The main question lingering everybody right now is: How many more strikes like this will we have before an agreement between the worker’s union GDL and Die Bahn is finally made and sticks like concrete. Will the workers be happy with their new contract, or will we have more strikes? If the latter, we will see more privatized rail lines and buses going through communities in Germany and less of Die Bahn, resulting in (near) empty train stations and platforms like this:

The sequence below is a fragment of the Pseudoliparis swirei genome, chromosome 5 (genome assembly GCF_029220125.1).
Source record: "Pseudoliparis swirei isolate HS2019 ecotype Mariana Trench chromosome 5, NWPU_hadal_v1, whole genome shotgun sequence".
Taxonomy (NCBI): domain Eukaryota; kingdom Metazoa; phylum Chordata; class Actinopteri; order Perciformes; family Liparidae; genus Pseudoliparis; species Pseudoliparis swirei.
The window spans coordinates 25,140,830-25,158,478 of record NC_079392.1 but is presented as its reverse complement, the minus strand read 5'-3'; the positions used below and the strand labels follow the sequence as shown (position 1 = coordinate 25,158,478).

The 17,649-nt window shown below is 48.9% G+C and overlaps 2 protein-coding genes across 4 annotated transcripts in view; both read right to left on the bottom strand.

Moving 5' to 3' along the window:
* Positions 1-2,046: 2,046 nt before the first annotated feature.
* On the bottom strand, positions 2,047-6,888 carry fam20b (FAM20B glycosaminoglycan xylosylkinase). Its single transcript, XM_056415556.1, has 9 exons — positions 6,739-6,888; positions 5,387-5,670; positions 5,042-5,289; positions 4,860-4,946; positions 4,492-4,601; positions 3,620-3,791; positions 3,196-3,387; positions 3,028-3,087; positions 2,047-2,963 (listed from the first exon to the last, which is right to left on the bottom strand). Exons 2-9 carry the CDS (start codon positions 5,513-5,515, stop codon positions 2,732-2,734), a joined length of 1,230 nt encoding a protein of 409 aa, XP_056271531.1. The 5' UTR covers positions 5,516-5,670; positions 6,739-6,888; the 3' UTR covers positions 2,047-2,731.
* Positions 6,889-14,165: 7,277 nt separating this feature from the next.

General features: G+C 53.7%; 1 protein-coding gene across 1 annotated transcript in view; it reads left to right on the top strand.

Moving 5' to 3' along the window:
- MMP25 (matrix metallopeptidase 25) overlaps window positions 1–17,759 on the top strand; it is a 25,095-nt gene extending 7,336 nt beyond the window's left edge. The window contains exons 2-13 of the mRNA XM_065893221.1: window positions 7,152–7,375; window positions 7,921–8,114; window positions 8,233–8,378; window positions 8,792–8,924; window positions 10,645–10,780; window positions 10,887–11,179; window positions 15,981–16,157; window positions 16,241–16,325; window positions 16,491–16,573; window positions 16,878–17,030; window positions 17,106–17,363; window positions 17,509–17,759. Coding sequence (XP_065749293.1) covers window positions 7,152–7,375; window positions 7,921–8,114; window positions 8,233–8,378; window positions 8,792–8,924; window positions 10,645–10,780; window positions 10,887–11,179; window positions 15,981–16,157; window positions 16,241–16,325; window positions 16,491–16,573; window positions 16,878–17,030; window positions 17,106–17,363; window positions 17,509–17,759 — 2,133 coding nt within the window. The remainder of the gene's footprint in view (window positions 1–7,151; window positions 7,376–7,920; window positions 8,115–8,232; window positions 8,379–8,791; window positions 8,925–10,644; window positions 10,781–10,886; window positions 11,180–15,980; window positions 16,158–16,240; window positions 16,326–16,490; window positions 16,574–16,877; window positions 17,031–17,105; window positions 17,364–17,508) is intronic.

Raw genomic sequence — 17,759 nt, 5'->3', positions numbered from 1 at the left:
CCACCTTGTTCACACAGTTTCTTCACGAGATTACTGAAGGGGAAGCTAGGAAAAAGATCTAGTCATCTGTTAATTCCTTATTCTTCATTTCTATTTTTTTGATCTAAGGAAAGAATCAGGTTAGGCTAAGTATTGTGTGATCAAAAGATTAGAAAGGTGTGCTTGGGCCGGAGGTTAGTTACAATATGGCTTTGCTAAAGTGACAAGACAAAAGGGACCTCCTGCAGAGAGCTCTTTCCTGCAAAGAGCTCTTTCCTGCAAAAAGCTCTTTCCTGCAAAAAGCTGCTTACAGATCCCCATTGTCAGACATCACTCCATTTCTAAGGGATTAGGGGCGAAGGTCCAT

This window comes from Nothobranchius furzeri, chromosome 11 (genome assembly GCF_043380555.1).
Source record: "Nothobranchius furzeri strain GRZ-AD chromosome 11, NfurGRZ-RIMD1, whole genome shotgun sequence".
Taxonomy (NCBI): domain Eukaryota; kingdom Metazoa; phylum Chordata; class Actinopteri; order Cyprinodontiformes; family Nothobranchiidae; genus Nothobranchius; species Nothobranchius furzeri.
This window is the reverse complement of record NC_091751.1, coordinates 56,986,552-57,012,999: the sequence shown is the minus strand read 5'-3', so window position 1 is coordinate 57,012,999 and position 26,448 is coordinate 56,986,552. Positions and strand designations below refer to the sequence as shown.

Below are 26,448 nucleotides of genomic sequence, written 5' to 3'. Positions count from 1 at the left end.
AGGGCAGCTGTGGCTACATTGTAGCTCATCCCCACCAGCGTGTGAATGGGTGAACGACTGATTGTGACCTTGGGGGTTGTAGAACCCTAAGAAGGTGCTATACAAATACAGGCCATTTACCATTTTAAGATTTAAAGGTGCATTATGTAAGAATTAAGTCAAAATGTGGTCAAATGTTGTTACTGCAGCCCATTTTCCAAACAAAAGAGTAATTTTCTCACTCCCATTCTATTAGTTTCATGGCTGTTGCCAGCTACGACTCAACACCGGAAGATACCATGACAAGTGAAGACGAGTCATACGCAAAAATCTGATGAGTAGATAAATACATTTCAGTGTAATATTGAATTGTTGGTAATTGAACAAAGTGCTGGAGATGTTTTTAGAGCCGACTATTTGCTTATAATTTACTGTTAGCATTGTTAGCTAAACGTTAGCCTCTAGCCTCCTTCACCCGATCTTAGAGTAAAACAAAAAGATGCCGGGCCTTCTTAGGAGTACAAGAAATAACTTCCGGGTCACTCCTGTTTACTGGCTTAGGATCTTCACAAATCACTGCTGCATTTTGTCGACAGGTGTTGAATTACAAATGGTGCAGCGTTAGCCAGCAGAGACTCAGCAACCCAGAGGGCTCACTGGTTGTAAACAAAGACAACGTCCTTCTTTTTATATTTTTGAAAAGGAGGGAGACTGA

November 9th 2014 will mark the 25th anniversary of the Fall of the Berlin Wall. 25 years ago on that date in 1989, after several weeks of protests, combined with the exodus of thousands of East Germans to West Germany and changing of the guard from Erich Honecker to Egon Krenz, the announcement was made to open the gates of the Berlin Wall to allow East Germans to flee to West Berlin. At the same time, the borders separating East and West Germanys also opened for others to pass. Tens of thousands of people who fled to the western part embraced in the western culture that was once forbidden. Many of them did not return nor decided to not talk about life in East Germany prior to 1989.